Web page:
Sunday,22 October, 2017
Current issue | Issue 1158, (25 - 31 July 2013)
Sunday,22 October, 2017
Issue 1158, (25 - 31 July 2013)

Ahram Weekly

The Goliaths and Hizbullah

Burgas, or it boils down to Syria and Iran? Gamal Nkrumah assesses the EU’s decision to partially declare Hizbullah terrorist

Al-Ahram Weekly

Readers of a certain age may remember the Addams Family. The Europeans, to my mind, on Monday proved to be a satirical albeit contemptible ersatz of the Addamses, oblivious to the fact that others find them bizarre. In a compromise move designed to avoid labelling the Lebanon-based Hizbullah paramilitary movement a “terror organisation”, the European Union voted Monday to designate its “military wing” on the list of “terrorist” entities. Is there actually a distinction between the military wing and the political wing of Hizbullah? Hogwash! Balderdash!

Hizbullah is not the Irish Republican Army, as confused British politicians would have us believe. And Hizbullah has no Sinn Fein. And, certainly Hassan Nasrallah is no Gerry Adams.

The EU move would ostensibly make it easier for European law-enforcement agencies to secure co-operation of counterparts in other EU states. Britain, which has listed Hizbullah’s military wing as a terrorist organisation since 2008, secured the support of Germany and France several months ago. The only EU member state to list the political wing a terrorist organisation is the Netherlands. Britain and the Netherlands have long pressed their EU peers to impose sanctions on Hizbullah. “It is good that the EU has decided to call Hizbullah what it is: a terrorist organisation,” Dutch Foreign Minister Frans Timmermans declared Monday.

The irony is that Bulgaria, the key country concerned, was the least convinced of the soundness of the EU decision. The bombing of a tourist bus in the Black Sea resort of Burgas, Bulgaria, on 18 July 2012 that killed five Israelis and one Bulgarian is still under investigation and successive Bulgarian governments have said the evidence of Hizbullah involvement is not conclusive.

It is the voice of the British, not that of Bulgarians, that gives the distinctive tone to the EU decision. The EU’s adjudication was arrived at exactly after a months-long campaign by the British government and comes almost exactly a year after the Bulgaria attack widely attributed to Hizbullah. A number of EU member states already included Hizbullah on their national blacklists.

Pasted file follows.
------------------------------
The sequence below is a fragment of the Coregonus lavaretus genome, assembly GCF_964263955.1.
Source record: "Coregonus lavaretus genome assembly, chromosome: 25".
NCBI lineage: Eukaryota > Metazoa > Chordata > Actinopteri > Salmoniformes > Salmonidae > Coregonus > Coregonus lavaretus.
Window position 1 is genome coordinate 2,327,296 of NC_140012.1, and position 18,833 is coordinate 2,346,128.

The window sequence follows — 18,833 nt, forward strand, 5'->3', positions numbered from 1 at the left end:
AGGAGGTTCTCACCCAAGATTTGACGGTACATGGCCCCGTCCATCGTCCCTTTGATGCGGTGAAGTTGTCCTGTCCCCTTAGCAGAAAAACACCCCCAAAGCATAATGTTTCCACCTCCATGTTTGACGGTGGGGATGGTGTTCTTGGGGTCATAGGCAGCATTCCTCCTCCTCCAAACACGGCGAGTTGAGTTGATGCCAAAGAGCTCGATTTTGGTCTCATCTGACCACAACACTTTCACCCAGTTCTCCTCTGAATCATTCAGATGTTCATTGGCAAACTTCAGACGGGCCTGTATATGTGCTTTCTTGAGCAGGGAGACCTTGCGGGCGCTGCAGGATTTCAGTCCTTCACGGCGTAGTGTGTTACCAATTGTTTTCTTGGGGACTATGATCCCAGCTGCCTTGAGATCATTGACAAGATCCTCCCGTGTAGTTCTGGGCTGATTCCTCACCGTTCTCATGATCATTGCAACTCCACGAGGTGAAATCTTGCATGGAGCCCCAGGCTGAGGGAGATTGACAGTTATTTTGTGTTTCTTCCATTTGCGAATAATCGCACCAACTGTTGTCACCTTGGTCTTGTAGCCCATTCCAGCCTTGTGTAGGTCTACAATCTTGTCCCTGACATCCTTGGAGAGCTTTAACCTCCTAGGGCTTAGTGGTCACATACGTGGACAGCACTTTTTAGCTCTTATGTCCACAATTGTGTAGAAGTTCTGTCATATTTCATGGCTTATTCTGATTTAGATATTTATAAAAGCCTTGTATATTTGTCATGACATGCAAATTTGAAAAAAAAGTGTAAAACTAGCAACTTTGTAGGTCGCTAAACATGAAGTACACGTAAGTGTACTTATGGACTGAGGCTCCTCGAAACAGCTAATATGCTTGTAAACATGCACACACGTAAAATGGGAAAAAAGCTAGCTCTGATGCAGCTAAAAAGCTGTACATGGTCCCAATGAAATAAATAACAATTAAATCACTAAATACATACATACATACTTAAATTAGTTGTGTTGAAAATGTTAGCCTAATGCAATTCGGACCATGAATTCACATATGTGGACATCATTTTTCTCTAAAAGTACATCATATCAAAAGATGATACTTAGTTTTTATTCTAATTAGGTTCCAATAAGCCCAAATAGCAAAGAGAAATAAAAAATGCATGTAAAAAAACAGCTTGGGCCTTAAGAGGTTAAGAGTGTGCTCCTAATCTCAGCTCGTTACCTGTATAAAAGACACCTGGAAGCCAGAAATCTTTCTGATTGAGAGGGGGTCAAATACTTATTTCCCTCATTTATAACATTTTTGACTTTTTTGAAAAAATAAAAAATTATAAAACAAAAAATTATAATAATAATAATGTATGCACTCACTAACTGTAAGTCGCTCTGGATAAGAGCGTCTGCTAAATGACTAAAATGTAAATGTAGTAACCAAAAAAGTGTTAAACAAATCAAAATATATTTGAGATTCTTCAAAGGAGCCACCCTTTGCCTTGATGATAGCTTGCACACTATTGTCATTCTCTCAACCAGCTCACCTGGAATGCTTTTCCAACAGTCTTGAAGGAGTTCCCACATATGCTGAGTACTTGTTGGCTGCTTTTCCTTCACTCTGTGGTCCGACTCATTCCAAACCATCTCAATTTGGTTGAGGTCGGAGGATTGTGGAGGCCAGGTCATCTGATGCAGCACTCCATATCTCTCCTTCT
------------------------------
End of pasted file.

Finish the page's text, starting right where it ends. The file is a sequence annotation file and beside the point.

Be that as it may, the council of 28 EU foreign ministers could not reach a unanimous decision on the issue, although a majority was eventually reached, egged on by the Big Three — the Goliaths: Britain, France and Germany. Syrian President Bashar Al-Assad and Hizbullah leader Hassan Nasrallah were unperturbed.

The Israelis, in sharp contrast, were elated. They delighted in the EU decision. In typically eccentric Addamses fashion, Israeli President Shimon Peres promptly praised the EU’s partial ban of Hizbullah. “This is a necessary, wise step that is aimed at preventing the spread of terrorism that is not just limited to the Middle East, but does damage [to Hizbullah] in every corner of the earth, including European soil,” Peres pontificated.

Israeli hardliners far from reticent. “The Europeans contented themselves with going only half way and reaching a partial and unsatisfactory decision. As is their habit,” said hawkish former Israeli foreign minister and known extremist Avigdor Lieberman.

Dovish Israeli politicians were less ardent. “Finally, after years of deliberations, the claim that Hizbullah is a legitimate political party has rightfully failed. Now it is clear to the entire world that Hizbullah is a terrorist organisation,” applauded Israeli Justice Minister Tzipi Livni, a former foreign minister.

But Burgas was just a pretext to blacklist Hizbullah. It is widely believed that Hizbullah’s determination to intervene militarily in the Syrian civil war on behalf of the regime of Al-Assad convinced many Europeans previously opposed a ban to accept the Goliaths’ dictates.

“It is important for us to show that we are united and strong in facing terrorism,” British Foreign Secretary William Hague harangued. Hague hailed the decision, and stated he did not believe it would destabilise Lebanon, where simmering tensions between pro and anti-Al-Assad ideological and confessional factions have reached boiling point.

In a separate, but related development, Gulf Cooperation Council (GCC) states signalled last week that they intended to blacklist Hizbullah as a “terrorist” organisation. Unlike the EU, they did not make a distinction between the political and military wing of Hizbullah. The EU may have disappointed GCC military wonks hoping for a blow-by-blow account of every Syrian skirmish.

Peace in Syria is distant but not inconceivable. The EU Goliaths desperately try to load up the political plates of their Sunni Muslim allies, exacerbating the Sunni-Shia regional divide. The GCC has been in the forefront of financing and providing logistical and political support to the armed opposition groups battling to topple the Syrian regime. The Shia Islamic Republic of Iran props up both Hizbullah and Al-Assad.

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